According to published reports, the U.S. Immigration Customs Enforcement Agency ("ICE") has sent out some 1,000 notices of immigration audits across the U.S. The large number of notices during September is apparently tied to the close of the end of the government's fiscal year on September 30. The government refuses to release the names of the companies being audited, but reportedly the audits particularly have involved restaurants, food processing, agriculture, and manufacturing. Some say the large number of audits are related, at least in part, to the push in Washington to pass immigration reform legislation.
In such audits, ICE sends a notice of an audit demanding various documents, including I-9 forms, and various payroll lists. After reviewing the documents, ICE issues a "Notice of Suspect Documents" listing suspect workers. Employers receiving such notices are required to notify the workers of their challenge by the government and that they must be terminated unless they show additional legitimate papers. The government is getting increasingly tough on the amount of time it gives the employers to terminate the suspect workers.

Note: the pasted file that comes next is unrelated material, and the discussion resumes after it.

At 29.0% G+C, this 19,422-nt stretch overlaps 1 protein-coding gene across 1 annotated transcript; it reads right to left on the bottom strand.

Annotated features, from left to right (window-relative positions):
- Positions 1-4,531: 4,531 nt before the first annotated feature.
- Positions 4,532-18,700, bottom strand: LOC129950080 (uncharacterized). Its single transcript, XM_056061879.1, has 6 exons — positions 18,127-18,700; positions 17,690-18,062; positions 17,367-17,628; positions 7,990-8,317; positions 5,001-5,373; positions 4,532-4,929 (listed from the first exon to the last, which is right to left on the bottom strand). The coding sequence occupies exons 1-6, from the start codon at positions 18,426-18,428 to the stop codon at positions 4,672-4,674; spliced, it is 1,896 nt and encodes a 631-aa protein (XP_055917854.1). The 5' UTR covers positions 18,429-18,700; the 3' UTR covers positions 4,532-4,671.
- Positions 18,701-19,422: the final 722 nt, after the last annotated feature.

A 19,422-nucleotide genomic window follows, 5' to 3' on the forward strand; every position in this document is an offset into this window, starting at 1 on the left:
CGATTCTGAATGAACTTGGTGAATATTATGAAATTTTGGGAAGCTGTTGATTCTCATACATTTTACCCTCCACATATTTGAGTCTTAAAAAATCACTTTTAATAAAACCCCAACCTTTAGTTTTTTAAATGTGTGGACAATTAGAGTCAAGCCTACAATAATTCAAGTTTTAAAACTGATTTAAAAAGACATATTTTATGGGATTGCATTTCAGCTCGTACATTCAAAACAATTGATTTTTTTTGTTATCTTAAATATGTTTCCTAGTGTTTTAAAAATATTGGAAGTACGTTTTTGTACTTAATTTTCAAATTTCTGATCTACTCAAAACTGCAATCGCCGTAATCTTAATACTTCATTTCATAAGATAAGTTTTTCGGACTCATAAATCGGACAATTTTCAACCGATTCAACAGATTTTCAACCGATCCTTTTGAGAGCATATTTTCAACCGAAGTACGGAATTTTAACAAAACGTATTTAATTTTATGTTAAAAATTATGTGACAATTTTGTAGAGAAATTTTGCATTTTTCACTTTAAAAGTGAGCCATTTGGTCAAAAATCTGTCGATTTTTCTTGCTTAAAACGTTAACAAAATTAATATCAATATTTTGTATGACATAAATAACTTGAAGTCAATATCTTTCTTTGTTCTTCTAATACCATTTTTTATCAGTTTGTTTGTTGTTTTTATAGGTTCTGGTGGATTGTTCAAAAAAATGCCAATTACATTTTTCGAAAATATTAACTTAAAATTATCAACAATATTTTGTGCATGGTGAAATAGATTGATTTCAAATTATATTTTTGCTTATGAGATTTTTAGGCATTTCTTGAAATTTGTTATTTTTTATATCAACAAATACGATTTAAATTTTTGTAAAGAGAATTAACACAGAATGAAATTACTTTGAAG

Audited employers later receive a second notice indicating the amount of any applicable fines, which can range from $110 to $1,110 per I-9 form, depending on the seriousness of the paperwork errors. Some errors are deemed substantive, while some are deemed procedural. In the latter situation, the employers are given 10 days to correct the errors, the failure of which results in fines.
Many employers erroneously think that simply being on the government's E-Verify system protects them from fines, but that is not the case. In a few cases, there have been substantial criminal fines in addition to the normal penalties, and, in at least two cases, the amount of the penalties have exceeded $1 million. These more expensive situations have occurred where there is potential criminal prosecution for knowingly hiring unauthorized workers.